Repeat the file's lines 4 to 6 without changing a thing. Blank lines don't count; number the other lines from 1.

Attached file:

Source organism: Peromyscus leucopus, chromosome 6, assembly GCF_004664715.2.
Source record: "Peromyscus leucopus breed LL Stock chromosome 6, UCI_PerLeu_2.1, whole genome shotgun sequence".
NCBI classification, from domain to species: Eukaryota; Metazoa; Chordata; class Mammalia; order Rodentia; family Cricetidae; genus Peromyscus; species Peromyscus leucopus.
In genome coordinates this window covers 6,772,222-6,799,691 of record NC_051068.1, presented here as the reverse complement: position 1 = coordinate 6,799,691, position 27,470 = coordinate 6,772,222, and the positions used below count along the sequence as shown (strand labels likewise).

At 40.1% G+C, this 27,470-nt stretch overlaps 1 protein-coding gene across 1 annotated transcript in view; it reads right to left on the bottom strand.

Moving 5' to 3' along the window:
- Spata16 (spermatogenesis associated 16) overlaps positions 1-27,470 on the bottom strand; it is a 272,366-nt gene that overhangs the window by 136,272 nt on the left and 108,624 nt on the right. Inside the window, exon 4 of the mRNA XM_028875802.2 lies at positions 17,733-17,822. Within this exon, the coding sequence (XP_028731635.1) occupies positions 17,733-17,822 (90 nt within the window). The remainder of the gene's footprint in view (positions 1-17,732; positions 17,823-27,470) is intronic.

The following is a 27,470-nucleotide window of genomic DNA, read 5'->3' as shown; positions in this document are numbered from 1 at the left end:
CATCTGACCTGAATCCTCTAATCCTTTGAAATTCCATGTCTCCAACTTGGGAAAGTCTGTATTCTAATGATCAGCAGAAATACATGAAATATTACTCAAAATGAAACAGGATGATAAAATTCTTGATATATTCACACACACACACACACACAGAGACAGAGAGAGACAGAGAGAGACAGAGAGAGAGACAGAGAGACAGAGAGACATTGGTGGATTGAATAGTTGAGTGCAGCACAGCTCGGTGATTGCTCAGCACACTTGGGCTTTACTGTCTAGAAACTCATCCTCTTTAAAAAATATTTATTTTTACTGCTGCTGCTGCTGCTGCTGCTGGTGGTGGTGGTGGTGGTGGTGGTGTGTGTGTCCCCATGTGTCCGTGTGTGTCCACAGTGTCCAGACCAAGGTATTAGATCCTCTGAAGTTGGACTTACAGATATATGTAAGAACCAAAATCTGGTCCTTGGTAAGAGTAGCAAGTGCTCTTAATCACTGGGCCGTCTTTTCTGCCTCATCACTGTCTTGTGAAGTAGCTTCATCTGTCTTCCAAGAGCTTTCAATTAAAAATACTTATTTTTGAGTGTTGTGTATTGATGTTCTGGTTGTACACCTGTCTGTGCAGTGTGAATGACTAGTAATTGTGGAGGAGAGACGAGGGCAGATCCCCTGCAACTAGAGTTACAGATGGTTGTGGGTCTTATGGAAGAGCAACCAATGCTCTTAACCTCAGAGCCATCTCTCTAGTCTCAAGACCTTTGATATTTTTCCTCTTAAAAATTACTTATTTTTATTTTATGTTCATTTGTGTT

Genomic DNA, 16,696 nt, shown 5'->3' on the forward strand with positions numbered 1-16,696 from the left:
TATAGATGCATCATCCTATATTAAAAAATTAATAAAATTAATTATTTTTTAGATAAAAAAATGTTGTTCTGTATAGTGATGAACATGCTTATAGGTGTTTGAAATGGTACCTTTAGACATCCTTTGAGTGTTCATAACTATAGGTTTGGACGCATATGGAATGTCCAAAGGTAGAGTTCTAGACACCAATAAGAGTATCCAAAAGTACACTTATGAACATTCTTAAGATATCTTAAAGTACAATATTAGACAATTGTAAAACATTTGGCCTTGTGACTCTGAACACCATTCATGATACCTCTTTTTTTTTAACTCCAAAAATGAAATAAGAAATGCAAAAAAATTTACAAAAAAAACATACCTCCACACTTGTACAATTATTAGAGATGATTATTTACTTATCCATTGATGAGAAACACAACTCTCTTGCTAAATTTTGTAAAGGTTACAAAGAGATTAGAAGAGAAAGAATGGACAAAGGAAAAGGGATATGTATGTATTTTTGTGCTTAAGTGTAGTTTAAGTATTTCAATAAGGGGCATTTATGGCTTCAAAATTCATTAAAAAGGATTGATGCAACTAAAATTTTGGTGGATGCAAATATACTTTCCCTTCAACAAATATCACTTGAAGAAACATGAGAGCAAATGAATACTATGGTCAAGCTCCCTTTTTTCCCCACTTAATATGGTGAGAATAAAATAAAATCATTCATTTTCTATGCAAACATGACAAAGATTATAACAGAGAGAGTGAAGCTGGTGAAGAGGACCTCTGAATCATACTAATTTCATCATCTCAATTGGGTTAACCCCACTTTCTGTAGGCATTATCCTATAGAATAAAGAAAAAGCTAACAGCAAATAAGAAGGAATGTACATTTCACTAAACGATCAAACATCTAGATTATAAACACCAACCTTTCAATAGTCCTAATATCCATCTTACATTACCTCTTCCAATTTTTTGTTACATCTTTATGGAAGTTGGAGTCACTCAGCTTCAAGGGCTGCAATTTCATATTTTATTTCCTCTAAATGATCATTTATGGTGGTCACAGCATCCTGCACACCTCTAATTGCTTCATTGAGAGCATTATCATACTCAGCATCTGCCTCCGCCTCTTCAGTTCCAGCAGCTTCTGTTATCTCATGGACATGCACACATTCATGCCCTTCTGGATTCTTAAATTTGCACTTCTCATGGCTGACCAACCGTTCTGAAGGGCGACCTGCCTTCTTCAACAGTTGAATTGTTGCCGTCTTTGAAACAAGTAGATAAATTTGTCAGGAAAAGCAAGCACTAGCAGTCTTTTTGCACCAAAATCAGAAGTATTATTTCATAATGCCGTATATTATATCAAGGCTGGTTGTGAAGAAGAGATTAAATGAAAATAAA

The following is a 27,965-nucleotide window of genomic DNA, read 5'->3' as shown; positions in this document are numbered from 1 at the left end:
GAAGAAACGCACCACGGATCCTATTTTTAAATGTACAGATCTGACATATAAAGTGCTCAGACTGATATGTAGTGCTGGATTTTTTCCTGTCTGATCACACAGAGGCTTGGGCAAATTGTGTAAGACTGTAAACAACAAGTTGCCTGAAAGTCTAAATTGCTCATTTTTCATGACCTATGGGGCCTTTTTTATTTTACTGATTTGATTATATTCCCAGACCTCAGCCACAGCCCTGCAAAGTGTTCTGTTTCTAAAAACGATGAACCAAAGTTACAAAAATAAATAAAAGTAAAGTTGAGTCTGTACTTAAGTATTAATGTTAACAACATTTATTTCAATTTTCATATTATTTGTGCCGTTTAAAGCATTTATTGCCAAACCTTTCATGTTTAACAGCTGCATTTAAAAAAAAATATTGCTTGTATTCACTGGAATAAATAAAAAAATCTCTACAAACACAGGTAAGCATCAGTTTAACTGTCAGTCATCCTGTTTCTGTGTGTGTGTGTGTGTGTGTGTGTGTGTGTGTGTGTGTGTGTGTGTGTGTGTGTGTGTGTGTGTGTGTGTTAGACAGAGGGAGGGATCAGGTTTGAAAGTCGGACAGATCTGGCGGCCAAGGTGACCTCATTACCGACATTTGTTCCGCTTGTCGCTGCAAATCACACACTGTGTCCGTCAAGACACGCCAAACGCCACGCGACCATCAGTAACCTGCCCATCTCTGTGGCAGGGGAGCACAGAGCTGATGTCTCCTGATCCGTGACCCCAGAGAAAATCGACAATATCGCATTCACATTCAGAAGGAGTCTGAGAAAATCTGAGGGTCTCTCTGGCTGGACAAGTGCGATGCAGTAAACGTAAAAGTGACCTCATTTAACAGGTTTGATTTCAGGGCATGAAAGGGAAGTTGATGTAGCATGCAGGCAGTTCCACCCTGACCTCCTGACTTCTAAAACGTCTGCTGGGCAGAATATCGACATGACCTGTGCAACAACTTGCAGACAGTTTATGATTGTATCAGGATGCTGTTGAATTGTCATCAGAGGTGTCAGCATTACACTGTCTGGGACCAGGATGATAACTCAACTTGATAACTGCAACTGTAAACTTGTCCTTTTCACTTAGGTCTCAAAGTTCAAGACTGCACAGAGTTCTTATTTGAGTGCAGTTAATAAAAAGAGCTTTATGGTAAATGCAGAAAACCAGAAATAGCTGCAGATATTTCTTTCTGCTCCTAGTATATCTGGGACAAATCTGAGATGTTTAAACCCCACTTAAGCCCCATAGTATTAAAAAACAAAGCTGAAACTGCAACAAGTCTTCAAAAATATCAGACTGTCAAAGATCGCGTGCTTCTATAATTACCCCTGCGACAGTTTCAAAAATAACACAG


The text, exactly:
In genome coordinates this window covers 6,772,222-6,799,691 of record NC_051068.1, presented here as the reverse complement: position 1 = coordinate 6,799,691, position 27,470 = coordinate 6,772,222, and the positions used below count along the sequence as shown (strand labels likewise).

At 40.1% G+C, this 27,470-nt stretch overlaps 1 protein-coding gene across 1 annotated transcript in view; it reads right to left on the bottom strand.

Moving 5' to 3' along the window: